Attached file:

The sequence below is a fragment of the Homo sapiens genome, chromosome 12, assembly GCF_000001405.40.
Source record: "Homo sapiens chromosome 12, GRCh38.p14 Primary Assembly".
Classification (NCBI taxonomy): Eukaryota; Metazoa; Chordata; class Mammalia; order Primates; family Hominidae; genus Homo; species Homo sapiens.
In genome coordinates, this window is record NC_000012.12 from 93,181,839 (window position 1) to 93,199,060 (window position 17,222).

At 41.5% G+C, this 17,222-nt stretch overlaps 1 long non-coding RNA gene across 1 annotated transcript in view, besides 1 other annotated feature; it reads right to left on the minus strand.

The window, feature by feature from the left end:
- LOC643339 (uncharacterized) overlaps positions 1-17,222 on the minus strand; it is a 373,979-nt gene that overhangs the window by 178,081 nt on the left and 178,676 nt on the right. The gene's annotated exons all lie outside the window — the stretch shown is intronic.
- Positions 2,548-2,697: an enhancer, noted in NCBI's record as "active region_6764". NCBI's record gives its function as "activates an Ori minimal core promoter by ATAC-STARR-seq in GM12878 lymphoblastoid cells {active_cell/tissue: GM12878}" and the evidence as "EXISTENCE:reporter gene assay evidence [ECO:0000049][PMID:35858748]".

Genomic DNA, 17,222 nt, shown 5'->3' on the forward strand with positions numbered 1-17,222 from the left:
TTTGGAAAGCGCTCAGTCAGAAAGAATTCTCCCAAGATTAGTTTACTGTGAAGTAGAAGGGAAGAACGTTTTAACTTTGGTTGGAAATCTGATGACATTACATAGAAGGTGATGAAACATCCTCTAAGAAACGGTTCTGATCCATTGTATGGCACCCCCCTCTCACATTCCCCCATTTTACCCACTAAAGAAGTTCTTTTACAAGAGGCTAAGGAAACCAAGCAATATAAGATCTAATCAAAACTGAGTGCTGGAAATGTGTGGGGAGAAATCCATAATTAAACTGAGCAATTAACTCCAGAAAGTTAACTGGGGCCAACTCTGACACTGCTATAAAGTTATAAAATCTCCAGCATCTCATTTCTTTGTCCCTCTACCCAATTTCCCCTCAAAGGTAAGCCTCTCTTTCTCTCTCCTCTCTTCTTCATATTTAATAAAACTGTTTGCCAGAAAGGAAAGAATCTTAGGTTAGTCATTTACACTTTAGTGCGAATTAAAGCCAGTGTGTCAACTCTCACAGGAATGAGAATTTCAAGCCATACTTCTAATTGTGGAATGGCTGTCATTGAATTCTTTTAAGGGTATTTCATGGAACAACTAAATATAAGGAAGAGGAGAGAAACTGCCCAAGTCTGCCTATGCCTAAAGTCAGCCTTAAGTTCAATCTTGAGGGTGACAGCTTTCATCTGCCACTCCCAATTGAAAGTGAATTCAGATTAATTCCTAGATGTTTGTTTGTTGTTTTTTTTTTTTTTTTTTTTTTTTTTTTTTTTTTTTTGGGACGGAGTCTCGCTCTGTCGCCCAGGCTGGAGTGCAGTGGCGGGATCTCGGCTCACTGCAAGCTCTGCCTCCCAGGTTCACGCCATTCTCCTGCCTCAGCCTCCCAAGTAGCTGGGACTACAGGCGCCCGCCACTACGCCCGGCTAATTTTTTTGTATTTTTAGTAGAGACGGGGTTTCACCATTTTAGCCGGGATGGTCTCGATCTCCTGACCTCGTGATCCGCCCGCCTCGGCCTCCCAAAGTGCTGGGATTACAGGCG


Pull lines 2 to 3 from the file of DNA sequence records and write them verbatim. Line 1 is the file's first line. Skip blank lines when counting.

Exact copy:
Source record: "Homo sapiens chromosome 12, GRCh38.p14 Primary Assembly".
Classification (NCBI taxonomy): Eukaryota; Metazoa; Chordata; class Mammalia; order Primates; family Hominidae; genus Homo; species Homo sapiens.